She had taken two steps when Pete brought the steel bat down on top of the conference table with a wham and roared, “Sit down all of you!”  The lady scrambled back to her seat and stayed there. Somebody said from the back, “I aint taking this for the likes of Claudia Braggadocious. Yeah, she typed on your mother’s computer because I came back in the office for something I had forgotten and I saw her typing there. The light was on in your Mom’s cubicle and I was going to turn it off but I saw Claudia typing there and eased on back out. I did wonder what all of the hullabaloo was about. I got back to the office thirty minutes ago and have spent that time typing what I saw on an email to Mr. Bonegrab.” He’s out of the office right now, so he may not have had time to read it.”

 Somebody piped up and said, “He is back in his office from lunch now because I heard his personal door chime.”

 Just then, Mr. Bonegrab’s inner office door opened and he stepped through demanding what in thunderation was going on?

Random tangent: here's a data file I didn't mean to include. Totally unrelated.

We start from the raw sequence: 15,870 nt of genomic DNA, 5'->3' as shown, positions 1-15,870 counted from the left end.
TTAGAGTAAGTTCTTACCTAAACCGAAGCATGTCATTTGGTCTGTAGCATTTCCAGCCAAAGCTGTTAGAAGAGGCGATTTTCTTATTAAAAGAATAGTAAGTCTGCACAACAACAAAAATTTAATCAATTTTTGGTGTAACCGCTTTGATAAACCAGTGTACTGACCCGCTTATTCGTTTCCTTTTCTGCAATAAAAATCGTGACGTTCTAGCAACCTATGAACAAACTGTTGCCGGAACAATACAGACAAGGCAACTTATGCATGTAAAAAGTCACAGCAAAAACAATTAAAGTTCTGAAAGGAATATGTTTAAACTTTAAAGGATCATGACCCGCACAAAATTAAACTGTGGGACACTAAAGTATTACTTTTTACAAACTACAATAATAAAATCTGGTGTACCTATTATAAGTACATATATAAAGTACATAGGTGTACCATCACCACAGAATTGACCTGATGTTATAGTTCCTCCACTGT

At the same time, the outer office door opened and the rest of the Handlebiz’s poured into the office. Bud said, “Pete, are you alright?”

Momma said, “Son, let me handle it. You are only a sixteen-year-old.”
 Pete responded to his mom, “Mom, you don’t know how I wish that were true.”

 The Boss said,  “For the love of Pete, will somebody tell me what in blue blazes is going on and why she (referring to Pete’s mom) is in here.”
Claudia stood up and said, “I didn’t mean no harm. I was only funning a bit. I never meant to send it and I did not put your mother’s name on it. It was all in fun.”
The same reporter from the back said, “Another lie. You know good and well that when an email is typed on any computer in this office it attaches the name of the person whose work station that is. Please “Princess” Claudia, don’t insult us.”
The lady who had wanted to leave earlier yelled out, “You need to check your email from the last thirty minutes, Mr. ‘B.’”

Mr. Bonegrab said to Pete, “It seems that I made a hasty judgment without looking into all of the facts. Please let’s go into my office and discuss this in private. There has been enough damage done today. Pete, I owe your mother and the rest of your family an apology and I would like to make it up to you. If you would be man enough to take your family into my office, I will be there shortly. There is some trash here that I have to dispose of.”
Well, readers, Pete was saved from ruining his life and all seems to be well. We will do a poem and wrap-up on tomorrow or Monday.
Doing What I Can, While I Can,
Alma Jones